The European Central Bank announced on Thursday, July 24th that it had been the victim of an attack by hackers who stole more than 20,000 addresses and contact information. the ECB, said the hackers did not get access to any financial information or market data had, and the database that had been hacked was completely separate from all of ECB’s internal systems.
The ECB statement released today also said that all passwords have been changed as a precautionary measure, and the bank is contacting all of those whose e-mail addresses or other data might have been stolen.
Only European Central Bank’s registration database impacted
The database that was hit by the hackers serves the sections of the European Central Bank website involved in taking registrations for events such as conferences, lectures, tours and visits. The bank said that most of the information in the database was encrypted, but contact e-mail addresses, and many street addresses and phone numbers were not.
The database also contains a variety of data relating to downloads from the ECB website, but all of that data was encrypted.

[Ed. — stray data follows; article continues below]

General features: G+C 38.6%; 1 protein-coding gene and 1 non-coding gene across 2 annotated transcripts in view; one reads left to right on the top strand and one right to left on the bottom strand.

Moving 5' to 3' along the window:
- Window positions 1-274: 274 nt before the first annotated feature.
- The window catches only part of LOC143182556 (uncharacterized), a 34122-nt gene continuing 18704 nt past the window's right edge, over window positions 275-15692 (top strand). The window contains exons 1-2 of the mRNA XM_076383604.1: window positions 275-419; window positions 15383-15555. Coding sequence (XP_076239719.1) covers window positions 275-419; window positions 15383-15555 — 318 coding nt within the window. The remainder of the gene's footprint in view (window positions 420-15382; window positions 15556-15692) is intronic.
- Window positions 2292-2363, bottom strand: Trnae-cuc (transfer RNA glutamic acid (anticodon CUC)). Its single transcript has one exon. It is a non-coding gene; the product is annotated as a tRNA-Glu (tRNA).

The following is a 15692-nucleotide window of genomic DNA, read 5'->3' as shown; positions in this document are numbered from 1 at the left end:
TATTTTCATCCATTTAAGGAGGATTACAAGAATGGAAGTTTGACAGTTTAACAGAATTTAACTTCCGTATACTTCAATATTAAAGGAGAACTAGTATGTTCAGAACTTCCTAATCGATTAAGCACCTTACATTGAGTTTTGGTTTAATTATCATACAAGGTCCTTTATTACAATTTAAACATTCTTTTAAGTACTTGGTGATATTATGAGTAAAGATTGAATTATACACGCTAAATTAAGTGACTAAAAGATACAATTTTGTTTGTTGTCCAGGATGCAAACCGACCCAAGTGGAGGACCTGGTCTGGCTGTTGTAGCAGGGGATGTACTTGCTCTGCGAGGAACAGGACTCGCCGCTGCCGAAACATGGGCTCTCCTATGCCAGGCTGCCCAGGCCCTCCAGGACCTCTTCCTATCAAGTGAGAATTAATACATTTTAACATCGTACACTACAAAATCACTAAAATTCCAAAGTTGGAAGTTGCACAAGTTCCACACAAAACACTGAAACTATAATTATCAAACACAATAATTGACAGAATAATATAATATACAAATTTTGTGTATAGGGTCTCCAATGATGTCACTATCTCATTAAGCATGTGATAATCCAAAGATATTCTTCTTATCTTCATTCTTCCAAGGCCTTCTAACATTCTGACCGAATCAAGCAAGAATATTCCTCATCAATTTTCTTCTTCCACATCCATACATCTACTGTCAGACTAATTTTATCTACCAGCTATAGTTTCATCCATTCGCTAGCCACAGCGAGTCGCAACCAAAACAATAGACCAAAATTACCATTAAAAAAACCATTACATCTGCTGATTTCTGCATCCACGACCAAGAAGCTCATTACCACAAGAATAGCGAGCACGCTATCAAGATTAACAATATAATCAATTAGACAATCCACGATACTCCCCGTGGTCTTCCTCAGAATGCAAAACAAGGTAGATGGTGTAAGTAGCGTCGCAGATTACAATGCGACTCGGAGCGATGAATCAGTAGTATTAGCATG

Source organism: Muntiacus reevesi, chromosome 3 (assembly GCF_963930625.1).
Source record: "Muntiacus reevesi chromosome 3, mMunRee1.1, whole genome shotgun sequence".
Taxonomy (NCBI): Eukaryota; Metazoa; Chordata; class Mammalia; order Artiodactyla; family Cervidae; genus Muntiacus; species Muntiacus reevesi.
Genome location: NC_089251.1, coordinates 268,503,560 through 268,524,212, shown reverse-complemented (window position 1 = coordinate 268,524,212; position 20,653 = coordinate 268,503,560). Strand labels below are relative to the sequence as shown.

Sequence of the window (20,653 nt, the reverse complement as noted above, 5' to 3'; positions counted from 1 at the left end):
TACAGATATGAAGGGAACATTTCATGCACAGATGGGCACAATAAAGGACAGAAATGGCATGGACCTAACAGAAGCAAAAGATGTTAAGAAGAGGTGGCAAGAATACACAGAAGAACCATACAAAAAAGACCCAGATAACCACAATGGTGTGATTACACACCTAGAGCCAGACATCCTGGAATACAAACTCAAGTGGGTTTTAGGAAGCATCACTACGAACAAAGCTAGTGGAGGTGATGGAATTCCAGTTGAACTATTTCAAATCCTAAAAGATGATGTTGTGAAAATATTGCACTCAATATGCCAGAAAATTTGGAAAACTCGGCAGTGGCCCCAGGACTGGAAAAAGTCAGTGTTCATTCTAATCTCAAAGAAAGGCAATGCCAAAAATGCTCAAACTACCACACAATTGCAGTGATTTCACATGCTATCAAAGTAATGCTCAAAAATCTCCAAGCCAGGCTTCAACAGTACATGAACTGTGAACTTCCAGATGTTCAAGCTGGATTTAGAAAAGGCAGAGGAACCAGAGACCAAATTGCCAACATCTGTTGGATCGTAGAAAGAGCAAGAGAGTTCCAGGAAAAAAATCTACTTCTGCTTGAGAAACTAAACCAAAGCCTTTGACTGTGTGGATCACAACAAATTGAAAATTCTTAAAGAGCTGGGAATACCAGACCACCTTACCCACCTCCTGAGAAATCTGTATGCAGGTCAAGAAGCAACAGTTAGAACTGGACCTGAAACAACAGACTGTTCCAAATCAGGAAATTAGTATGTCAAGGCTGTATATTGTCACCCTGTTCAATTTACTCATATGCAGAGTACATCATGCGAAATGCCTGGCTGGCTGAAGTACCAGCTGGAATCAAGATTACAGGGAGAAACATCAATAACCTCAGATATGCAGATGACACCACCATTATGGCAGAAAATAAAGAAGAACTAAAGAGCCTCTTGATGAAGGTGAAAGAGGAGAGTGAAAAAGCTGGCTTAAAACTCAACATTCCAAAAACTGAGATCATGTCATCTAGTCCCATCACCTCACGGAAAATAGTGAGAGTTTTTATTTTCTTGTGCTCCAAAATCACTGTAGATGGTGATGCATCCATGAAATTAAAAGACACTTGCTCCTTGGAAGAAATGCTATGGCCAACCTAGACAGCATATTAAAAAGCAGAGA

Moreover, all user and administrative passwords have been replaced just for extra security, and the ECB is beginning the process of contacting individuals whose e-mail addresses or other contact information might have been compromised.
A spokesperson for the ECB, which has oversight of the financial systems of all 18 eurozone member states, reported that the bank had been alerted to the hack and data theft by an anonymous e-mail late Monday. The unidentified sender of the email was apparently seeking financial compensation for the data. According to cyber security experts, this kind of “data blackmail” has become increasingly common over the last year or so.
The European Central Bank said it has no idea who was responsible for the hack, but that the cyber crime unit of the Frankfurt Police Department is now investigating the case.